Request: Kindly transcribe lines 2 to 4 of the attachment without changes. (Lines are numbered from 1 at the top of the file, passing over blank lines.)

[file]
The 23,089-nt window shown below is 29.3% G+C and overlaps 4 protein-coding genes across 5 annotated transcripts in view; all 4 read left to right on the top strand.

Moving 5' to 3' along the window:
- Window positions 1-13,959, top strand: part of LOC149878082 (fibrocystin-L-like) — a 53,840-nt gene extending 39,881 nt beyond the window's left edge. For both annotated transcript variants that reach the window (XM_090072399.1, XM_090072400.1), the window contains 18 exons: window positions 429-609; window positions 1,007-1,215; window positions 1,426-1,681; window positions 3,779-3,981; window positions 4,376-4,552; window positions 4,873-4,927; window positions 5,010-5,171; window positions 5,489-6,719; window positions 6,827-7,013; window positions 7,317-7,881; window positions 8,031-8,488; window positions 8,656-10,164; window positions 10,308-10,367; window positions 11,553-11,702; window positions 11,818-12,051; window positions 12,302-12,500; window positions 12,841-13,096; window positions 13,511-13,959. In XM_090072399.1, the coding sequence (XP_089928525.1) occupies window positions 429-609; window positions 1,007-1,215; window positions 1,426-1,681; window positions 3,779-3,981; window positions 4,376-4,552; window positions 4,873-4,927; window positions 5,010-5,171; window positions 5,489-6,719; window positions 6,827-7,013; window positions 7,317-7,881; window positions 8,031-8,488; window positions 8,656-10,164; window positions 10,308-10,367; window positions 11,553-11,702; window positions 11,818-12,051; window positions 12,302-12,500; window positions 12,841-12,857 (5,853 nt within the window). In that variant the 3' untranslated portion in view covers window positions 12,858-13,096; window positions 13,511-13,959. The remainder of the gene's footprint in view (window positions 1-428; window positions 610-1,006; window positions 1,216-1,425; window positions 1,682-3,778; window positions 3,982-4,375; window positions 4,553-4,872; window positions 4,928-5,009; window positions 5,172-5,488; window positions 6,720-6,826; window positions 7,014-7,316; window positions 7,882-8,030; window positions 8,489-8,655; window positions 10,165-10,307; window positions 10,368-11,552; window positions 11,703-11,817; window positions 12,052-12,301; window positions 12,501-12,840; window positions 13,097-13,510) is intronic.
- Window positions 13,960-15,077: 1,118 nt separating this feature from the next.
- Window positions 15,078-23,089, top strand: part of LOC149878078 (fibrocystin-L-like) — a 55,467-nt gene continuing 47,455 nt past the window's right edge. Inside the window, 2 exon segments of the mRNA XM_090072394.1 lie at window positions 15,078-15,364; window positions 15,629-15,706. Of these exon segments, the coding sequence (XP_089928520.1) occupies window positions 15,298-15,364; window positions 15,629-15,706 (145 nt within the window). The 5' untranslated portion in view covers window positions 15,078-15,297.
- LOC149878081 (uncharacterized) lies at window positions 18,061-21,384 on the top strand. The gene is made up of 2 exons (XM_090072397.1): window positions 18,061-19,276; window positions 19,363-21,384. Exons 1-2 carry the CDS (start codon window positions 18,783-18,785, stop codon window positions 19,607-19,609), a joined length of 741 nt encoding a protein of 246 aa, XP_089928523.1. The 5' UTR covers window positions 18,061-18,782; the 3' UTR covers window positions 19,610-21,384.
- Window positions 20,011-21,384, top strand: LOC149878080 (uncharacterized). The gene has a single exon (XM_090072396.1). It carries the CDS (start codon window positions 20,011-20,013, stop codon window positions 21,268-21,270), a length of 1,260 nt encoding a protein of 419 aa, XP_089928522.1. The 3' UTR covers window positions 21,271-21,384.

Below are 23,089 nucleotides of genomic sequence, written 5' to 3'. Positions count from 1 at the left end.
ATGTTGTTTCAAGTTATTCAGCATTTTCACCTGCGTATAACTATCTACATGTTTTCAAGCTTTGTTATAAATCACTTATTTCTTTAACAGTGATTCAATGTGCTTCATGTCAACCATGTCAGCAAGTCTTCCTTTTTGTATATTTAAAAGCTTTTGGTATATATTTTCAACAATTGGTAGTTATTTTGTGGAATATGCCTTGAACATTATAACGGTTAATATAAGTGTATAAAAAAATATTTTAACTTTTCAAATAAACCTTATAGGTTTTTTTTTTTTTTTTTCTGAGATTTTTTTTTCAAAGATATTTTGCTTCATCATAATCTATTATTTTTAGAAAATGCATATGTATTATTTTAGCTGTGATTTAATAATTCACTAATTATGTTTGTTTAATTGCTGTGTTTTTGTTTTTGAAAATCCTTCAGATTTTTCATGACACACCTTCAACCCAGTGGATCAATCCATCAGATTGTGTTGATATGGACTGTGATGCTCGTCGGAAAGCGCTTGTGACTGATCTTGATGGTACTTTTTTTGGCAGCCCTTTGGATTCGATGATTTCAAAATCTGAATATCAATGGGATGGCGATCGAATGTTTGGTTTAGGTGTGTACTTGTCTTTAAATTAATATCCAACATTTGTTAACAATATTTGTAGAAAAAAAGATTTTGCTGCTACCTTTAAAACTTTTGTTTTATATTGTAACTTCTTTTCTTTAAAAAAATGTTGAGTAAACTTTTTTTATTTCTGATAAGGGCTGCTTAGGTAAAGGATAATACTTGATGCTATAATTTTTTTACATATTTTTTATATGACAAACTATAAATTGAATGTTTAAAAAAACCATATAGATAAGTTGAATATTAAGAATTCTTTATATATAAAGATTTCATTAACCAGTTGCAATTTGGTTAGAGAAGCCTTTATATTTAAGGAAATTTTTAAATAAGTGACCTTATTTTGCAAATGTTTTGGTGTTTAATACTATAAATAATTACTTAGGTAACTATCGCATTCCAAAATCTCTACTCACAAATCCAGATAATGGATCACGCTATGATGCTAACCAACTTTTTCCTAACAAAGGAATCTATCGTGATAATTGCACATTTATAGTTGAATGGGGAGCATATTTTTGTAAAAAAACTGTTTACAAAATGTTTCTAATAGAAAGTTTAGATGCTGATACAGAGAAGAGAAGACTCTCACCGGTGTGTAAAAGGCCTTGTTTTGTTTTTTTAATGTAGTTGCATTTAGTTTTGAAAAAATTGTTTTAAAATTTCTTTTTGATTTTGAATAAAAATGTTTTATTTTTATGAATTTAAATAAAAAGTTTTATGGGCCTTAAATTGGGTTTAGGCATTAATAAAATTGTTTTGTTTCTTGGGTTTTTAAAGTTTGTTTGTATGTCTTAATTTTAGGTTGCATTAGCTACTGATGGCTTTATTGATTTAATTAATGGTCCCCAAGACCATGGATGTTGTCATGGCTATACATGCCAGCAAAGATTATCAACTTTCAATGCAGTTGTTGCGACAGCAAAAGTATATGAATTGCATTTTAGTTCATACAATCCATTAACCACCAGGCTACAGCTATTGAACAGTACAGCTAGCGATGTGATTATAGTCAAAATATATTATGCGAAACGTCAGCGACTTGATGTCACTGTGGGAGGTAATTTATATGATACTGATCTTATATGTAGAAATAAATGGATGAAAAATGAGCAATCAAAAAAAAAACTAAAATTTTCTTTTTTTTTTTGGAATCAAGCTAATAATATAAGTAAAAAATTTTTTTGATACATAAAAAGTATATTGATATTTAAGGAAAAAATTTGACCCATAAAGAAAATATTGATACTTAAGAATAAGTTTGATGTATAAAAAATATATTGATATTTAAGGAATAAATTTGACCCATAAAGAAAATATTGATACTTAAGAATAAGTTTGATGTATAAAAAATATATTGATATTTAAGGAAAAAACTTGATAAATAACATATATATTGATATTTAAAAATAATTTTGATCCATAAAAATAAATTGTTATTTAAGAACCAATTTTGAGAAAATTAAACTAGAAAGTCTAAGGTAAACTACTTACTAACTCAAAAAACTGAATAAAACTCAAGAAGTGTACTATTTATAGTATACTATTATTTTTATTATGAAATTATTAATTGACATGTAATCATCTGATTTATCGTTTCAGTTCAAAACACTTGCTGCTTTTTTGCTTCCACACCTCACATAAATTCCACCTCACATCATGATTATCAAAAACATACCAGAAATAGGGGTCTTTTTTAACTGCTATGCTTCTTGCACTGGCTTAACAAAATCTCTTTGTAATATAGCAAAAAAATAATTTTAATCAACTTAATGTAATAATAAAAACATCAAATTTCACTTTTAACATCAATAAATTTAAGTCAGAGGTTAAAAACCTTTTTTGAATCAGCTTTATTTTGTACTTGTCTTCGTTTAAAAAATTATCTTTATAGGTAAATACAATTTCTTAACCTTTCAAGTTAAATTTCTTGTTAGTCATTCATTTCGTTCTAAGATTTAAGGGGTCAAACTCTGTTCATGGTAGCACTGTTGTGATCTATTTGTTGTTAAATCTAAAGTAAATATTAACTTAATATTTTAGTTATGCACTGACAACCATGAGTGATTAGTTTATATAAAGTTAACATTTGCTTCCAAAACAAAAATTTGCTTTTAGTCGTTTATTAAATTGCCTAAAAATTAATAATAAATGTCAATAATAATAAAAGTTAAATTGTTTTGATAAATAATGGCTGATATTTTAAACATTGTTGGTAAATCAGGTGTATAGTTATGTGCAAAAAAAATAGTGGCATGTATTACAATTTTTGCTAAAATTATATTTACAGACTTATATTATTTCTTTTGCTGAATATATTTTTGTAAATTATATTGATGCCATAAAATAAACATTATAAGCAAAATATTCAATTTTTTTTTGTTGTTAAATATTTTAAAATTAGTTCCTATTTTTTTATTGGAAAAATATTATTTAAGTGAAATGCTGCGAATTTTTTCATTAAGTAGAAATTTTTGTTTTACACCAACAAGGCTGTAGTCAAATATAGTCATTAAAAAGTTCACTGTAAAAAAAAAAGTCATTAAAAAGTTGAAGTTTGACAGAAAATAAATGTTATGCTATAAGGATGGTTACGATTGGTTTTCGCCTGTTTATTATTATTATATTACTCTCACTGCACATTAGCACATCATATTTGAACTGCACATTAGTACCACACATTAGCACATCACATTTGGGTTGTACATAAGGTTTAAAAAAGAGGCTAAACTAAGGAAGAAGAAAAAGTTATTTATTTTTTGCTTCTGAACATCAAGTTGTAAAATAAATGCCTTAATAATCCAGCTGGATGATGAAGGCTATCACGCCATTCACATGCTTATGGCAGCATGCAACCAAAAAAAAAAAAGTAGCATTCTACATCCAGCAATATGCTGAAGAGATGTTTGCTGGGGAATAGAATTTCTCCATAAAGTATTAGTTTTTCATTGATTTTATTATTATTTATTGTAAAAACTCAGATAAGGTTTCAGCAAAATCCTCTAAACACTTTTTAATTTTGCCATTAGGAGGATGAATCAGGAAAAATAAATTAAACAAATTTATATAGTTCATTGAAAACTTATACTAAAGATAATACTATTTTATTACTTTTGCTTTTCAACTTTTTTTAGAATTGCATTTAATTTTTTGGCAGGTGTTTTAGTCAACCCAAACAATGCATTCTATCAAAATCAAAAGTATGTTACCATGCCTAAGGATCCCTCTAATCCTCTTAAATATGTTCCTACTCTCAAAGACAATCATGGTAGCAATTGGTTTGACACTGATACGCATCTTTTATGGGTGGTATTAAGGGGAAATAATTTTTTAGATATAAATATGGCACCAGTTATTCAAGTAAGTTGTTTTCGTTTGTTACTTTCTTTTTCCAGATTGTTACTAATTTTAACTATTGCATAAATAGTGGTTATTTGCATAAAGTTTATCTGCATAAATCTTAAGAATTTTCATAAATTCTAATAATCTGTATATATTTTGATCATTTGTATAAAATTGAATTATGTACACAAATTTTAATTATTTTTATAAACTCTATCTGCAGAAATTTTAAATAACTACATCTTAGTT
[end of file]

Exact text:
Moving 5' to 3' along the window:
- Window positions 1-13,959, top strand: part of LOC149878082 (fibrocystin-L-like) — a 53,840-nt gene extending 39,881 nt beyond the window's left edge. For both annotated transcript variants that reach the window (XM_090072399.1, XM_090072400.1), the window contains 18 exons: window positions 429-609; window positions 1,007-1,215; window positions 1,426-1,681; window positions 3,779-3,981; window positions 4,376-4,552; window positions 4,873-4,927; window positions 5,010-5,171; window positions 5,489-6,719; window positions 6,827-7,013; window positions 7,317-7,881; window positions 8,031-8,488; window positions 8,656-10,164; window positions 10,308-10,367; window positions 11,553-11,702; window positions 11,818-12,051; window positions 12,302-12,500; window positions 12,841-13,096; window positions 13,511-13,959. In XM_090072399.1, the coding sequence (XP_089928525.1) occupies window positions 429-609; window positions 1,007-1,215; window positions 1,426-1,681; window positions 3,779-3,981; window positions 4,376-4,552; window positions 4,873-4,927; window positions 5,010-5,171; window positions 5,489-6,719; window positions 6,827-7,013; window positions 7,317-7,881; window positions 8,031-8,488; window positions 8,656-10,164; window positions 10,308-10,367; window positions 11,553-11,702; window positions 11,818-12,051; window positions 12,302-12,500; window positions 12,841-12,857 (5,853 nt within the window). In that variant the 3' untranslated portion in view covers window positions 12,858-13,096; window positions 13,511-13,959. The remainder of the gene's footprint in view (window positions 1-428; window positions 610-1,006; window positions 1,216-1,425; window positions 1,682-3,778; window positions 3,982-4,375; window positions 4,553-4,872; window positions 4,928-5,009; window positions 5,172-5,488; window positions 6,720-6,826; window positions 7,014-7,316; window positions 7,882-8,030; window positions 8,489-8,655; window positions 10,165-10,307; window positions 10,368-11,552; window positions 11,703-11,817; window positions 12,052-12,301; window positions 12,501-12,840; window positions 13,097-13,510) is intronic.
- Window positions 13,960-15,077: 1,118 nt separating this feature from the next.